Djibouti opposition leader Ahmed Youssouf Houmed© ARD-Djibouti/afrol News
Djibouti vote rigging may cause new mass protests
The Minister of the Interior of Djibouti, Hassan Darar Houffaneh, on Saturday announced the preliminary election results. According to his statement, the ruling Union for a Presidential Majority (UMP) had gained 49.39 percent of the popular vote in the capital, Djibouti City, while the oppositional National Salvation Union only achieved 47.61 percent. In the capital, the counting had ended.
The USN leader further claims that the opposition victory in Djibouti-City had been even clearer. Despite the stuffing of votes, polling station leaders had reported on a clear victory of the USN after the votes had been counted. "The USN won 80 percent of the mandates in the capital," Mr Houmed claims to know. "Despite of that, the regime does not hesitate to declare that its list won in Djibouti-City."
The opposition therefore declared it "rejects" the official election results as announced by the Minister of the Interior "in the strongest manner."
Further, Mr encouraged citizens of Djibouti to participate in "a peaceful national mobilisation to get an end to status quo as it has existed during 36 years," referring to the years the current regime has held power. The opposition leader urges people to stream to an information meeting the USN is to hold in Djibouti-City this afternoon. "The battle continues," Mr Houmed announced.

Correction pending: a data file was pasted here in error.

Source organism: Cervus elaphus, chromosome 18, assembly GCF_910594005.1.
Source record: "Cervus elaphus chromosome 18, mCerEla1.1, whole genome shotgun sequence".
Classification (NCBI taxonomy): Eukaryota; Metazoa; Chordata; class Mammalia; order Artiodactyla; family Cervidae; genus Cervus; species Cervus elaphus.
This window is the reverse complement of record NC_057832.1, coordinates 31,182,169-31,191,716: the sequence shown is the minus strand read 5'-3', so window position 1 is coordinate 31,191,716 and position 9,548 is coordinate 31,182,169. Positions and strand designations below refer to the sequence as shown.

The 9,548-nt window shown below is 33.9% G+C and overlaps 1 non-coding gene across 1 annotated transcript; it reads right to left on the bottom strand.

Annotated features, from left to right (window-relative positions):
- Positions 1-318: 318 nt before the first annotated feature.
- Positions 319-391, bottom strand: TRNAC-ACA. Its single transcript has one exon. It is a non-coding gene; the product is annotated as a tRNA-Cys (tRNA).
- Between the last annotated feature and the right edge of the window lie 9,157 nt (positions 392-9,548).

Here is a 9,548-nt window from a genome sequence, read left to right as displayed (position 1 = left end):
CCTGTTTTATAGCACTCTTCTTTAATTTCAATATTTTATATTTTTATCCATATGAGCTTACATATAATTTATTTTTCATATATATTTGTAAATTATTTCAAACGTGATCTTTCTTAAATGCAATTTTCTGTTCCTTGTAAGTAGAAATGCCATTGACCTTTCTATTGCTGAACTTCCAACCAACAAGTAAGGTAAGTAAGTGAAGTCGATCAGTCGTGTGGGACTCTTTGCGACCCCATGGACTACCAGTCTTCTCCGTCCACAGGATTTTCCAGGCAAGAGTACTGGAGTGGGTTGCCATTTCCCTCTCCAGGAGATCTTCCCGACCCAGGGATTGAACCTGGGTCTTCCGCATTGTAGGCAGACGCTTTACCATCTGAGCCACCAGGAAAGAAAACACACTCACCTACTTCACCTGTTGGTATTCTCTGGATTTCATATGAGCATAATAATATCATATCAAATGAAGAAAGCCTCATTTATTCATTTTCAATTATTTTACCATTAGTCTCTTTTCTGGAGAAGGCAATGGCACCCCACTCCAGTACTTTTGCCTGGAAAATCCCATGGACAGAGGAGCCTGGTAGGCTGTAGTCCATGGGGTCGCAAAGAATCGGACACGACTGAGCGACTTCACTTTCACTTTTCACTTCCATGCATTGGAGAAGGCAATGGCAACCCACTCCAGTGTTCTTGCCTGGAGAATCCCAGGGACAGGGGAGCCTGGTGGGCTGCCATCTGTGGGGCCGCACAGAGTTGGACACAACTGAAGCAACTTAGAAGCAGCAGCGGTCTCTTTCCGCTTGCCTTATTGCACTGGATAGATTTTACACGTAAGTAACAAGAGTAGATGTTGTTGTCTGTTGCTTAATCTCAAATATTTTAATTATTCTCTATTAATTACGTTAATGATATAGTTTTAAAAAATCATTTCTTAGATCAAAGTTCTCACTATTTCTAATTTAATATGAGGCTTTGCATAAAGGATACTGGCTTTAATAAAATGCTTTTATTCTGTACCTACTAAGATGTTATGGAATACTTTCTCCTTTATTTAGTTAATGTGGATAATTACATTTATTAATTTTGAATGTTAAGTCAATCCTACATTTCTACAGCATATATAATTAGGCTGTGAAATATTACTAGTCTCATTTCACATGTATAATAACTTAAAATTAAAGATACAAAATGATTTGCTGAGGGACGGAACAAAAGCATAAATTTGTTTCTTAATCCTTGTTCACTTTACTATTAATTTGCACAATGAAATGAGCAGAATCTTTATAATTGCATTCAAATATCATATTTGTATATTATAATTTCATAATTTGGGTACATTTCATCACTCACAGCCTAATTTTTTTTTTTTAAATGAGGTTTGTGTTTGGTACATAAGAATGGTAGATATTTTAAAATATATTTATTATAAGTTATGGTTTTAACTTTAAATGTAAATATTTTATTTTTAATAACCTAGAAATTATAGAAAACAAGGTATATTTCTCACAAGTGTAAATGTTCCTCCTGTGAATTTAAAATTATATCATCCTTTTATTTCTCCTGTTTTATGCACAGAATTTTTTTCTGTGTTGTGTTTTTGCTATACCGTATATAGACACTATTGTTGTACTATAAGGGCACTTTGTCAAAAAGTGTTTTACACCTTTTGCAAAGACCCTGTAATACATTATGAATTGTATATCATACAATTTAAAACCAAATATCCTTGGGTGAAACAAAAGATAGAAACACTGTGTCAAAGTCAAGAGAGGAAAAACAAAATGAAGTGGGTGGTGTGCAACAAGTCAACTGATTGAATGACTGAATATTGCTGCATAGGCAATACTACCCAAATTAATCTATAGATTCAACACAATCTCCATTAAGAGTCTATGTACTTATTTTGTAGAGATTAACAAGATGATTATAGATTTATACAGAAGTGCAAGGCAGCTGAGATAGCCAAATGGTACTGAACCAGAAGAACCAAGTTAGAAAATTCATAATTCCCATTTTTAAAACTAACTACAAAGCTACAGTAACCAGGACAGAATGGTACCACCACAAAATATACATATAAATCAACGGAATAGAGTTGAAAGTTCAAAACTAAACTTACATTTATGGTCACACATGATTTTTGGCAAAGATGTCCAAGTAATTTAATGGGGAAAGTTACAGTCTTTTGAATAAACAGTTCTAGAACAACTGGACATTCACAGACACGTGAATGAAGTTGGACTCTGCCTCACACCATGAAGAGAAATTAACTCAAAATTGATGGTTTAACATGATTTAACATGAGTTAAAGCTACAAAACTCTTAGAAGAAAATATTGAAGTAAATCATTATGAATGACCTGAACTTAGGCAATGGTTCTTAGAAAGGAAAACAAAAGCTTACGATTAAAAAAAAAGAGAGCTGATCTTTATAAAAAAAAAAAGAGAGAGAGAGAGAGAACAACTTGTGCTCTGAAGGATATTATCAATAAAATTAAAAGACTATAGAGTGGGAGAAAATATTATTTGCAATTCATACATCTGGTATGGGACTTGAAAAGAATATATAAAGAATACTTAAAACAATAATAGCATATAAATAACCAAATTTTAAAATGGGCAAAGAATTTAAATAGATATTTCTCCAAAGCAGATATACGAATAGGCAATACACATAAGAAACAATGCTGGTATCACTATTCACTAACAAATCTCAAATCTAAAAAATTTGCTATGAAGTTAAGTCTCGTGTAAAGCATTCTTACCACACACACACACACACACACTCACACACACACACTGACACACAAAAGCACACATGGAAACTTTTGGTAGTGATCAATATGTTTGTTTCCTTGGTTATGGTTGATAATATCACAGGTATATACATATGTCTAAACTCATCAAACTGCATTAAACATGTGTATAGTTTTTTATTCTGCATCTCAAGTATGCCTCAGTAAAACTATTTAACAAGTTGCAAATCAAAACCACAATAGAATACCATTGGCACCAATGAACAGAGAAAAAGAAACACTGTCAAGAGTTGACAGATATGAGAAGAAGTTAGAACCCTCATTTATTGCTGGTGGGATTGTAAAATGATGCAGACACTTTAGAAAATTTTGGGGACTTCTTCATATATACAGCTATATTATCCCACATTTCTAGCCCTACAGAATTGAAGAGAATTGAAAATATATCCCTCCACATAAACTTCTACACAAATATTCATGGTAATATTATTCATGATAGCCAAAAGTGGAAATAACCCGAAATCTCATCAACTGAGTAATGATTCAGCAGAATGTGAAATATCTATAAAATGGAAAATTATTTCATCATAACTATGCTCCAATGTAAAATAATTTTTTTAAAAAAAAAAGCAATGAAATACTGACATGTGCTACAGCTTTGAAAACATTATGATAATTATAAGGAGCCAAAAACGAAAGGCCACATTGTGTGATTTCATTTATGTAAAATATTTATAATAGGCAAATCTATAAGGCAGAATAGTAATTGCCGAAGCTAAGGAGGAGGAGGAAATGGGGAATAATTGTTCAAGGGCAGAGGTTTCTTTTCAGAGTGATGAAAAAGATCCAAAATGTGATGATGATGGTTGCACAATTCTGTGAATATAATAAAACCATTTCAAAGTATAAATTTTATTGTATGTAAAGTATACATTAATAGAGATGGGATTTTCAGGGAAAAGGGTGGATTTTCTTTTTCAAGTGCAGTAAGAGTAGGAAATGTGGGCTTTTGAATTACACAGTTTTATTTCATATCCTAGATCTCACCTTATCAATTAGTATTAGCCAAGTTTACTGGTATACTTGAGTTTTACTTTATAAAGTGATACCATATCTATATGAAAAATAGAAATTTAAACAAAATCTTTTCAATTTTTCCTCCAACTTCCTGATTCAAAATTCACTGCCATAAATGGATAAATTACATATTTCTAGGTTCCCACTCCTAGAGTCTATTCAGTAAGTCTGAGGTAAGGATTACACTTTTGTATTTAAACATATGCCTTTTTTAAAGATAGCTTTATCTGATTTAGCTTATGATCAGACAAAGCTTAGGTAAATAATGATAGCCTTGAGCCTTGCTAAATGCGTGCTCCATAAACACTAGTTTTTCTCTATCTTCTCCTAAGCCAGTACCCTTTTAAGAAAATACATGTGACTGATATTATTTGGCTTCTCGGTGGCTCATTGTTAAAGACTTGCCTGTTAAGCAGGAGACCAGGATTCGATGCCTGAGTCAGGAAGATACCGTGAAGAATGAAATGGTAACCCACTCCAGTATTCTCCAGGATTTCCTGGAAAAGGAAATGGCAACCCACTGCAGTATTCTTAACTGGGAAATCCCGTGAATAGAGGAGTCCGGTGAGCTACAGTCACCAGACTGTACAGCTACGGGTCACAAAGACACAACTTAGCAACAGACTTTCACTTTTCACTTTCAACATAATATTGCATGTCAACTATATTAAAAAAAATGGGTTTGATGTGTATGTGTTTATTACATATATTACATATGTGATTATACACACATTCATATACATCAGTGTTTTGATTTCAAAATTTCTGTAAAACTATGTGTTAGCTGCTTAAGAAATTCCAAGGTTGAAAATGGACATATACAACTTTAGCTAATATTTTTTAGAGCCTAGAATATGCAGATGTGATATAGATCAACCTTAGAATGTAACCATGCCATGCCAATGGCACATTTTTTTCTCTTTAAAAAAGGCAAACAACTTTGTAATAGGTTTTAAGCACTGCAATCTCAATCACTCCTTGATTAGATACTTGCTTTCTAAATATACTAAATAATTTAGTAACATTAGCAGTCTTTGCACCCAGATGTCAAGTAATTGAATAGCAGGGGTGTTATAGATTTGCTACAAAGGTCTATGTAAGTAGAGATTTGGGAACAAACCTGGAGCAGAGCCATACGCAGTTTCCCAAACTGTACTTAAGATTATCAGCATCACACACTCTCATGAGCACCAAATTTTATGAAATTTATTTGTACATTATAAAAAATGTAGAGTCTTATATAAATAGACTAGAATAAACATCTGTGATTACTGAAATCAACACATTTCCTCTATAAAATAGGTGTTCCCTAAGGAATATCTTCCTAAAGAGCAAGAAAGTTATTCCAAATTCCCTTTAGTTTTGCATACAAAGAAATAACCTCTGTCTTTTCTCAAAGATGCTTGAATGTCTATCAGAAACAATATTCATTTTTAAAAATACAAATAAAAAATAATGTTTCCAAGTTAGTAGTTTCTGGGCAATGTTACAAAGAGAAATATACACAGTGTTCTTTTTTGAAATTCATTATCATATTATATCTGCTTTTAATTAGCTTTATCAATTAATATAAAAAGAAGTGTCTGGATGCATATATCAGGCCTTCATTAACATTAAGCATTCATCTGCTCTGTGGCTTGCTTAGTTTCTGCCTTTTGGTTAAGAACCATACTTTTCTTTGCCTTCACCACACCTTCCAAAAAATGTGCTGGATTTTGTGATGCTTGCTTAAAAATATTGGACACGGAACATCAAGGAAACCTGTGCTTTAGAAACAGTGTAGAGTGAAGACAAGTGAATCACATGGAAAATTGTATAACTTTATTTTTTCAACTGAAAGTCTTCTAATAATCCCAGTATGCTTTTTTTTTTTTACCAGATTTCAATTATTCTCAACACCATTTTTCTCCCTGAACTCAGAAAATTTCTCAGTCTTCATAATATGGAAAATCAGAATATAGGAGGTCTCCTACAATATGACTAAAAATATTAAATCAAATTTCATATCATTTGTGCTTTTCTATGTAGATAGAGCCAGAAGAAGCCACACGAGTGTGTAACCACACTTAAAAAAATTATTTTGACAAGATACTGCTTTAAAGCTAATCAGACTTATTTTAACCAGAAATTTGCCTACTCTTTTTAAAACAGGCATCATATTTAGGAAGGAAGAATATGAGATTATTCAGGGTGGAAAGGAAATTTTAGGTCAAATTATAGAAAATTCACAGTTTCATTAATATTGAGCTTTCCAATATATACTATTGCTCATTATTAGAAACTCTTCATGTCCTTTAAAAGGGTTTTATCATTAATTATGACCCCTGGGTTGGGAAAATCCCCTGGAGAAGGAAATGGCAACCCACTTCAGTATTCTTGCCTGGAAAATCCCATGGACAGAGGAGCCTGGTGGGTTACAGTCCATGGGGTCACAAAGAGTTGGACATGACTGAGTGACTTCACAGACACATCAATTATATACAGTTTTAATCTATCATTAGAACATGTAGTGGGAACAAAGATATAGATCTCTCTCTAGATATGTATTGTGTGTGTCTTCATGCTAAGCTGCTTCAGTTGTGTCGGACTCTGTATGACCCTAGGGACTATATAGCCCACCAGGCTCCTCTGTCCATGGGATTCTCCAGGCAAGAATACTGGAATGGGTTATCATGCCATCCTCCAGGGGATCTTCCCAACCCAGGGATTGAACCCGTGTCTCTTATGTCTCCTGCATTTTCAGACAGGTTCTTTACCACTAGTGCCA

The opposition hopes to reconnect to the mass protests in January and February
Armed police troops attacked with sharp ammunition at sunset as the protesters tried to establish an overnight camp compared to the one on Tahrir Square in Cairo - the big role model for the Djibouti protests. The protests went on for weeks, but with time, police troops managed to extinguish the momentum of the movement by effectively closing access to the city centre.
By the beginning of March, the protest movement had died out and the Arab spring had ended in Djibouti. President Guelleh shortly thereafter, in April 2011, made sure to get re-elected in a poll totally boycotted by the opposition.
Since that, there has been some kind of reconciliation process between government and the opposition, resulting in the USN being the first opposition platform participating in a Djibouti election for years. But as a consequence of the election, the trust and reconciliation has seen an abrupt end, and it is quite possible that the frustration again will end in a wave of mass protests and unrest.
By staff writer
© afrol News
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